think before you leap

I’ve been successful before with online dating, in the fact that I have dated guys exclusively for several weeks to many months, but it never feels like real success because it never ends well.

The last guy I dated seriously I met on OkCupid and I think the only reason I tried to make it work was that we both had graduated from the same alma mater. He kept going on and on about the same shared experience and I let myself buy into it. Probably didn’t hurt his case that all his close friends were in serious relationships with fellow graduates (each class is approx 750 per year).

I’d vaguely mentioned him before with the moniker, Bearded Hipster. I could also call him, Yellow Lover, as he has a serious case of yellow fever. Both his girlfriend and long-term fling before me were Asian; and now he’s in a relationship with another Asian after me. It’s kind of hilarious, how he has an ethnic type, but also kind of creeps me out. It’s not like preferring blondes over brunettes. His is a distinct, narrow preference. I’m definitely more diverse (but that’s going to have to detailed in another post).

Even when you do make it to an exclusive relationship with a guy, from my experience with Bearded Hipster, you should be wary. I should have run the minute he started telling me about his online dating experiences. He was too open about everything. I really didn’t need to know the reason he went out with girls was to get laid (I mean, I suppose it’s a basic assumption that’s the goal of most guys), and that he’d go out with a girl he didn’t think was smart enough as long as she was attractive enough. He even told me he kept a log of names for every girl he’d fucked. Disclosure’s great, but oversharing isn’t.

I dated him for several months, the longest I’ve dated anyone since Mr. Surgeon. And I’m so glad I’m not with him anymore.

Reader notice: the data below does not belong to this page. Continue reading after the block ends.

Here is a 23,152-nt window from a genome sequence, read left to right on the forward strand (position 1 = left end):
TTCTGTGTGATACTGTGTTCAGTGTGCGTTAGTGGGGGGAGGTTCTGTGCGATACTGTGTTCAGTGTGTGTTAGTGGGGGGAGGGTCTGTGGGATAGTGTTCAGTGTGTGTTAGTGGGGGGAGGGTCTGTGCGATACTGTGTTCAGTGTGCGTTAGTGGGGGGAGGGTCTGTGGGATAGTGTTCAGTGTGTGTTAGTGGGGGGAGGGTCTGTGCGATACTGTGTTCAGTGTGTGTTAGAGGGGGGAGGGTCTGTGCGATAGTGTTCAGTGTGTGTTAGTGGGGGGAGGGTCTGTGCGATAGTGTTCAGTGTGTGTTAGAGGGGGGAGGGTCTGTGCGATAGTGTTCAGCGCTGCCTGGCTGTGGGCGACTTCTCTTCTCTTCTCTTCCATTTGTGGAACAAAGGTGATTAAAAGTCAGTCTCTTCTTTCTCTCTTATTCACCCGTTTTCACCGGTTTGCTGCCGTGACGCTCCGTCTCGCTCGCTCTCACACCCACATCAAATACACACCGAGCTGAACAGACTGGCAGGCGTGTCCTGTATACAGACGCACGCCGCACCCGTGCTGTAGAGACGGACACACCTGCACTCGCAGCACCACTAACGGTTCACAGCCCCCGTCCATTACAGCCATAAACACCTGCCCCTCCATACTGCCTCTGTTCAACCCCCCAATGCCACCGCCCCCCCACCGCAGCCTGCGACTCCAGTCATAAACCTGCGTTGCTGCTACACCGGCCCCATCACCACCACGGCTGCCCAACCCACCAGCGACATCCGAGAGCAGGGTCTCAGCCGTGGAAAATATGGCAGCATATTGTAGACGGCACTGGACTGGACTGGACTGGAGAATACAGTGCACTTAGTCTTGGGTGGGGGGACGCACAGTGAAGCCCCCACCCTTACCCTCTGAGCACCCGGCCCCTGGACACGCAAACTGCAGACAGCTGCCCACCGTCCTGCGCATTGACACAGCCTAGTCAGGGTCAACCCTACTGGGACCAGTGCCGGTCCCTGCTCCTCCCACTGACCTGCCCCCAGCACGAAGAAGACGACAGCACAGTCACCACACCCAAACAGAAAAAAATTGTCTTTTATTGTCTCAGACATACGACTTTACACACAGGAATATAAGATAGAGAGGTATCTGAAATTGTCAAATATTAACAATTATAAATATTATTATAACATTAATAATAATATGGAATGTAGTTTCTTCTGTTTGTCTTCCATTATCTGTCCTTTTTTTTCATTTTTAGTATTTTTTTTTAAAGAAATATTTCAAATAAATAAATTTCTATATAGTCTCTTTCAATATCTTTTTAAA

We were totally wrong for each other. He liked to drink lots of beer and smoke lots of pot. He wasn’t as hygienic as I’d like and he was extremely proud of his big butt (from multiple twerking incidents, including one caught on video whilst on the Light Rail). He also was immature and kept saying when I had a different opinion that “it’s not going to work [between us] then.” I wish I didn’t know why I put up with him for as long as I did, but I know exactly why. He told me he loved me when I tried to end things about two months in. I hadn’t heard a guy say those words in so long that I was in love with the idea of being loved.

The biggest warning side, which I ignored, was when he slept with his fuck buddy while I was in Europe. He wasn’t quite my boyfriend at the time, but we had agreed to exclusively see each other before I left. I wanted the definition because I wanted to know if it was okay for me to have a fling or not. He said, “yes” and the rest is history because no matter how you want to shake it… he cheated on me.

At least, in the grand scheme of things, I learned a lot from him. I don’t leap into things anymore. I look at the warning signs because red flags are red flags. I examine my feelings to make certain I’m getting into things for the right reasons. I trust my intuition because sometimes you know exactly what’s best for you.

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2 thoughts on “think before you leap

  1. Oh man, hearing “I love you” from someone you were unsure about is always a difficult situation. It’s flattering, and you want to hear it, but it’s not fair. It seems like Bearded Hipster said it to keep you around because I can’t trust people with fuck buddies.

    Leah

    Like

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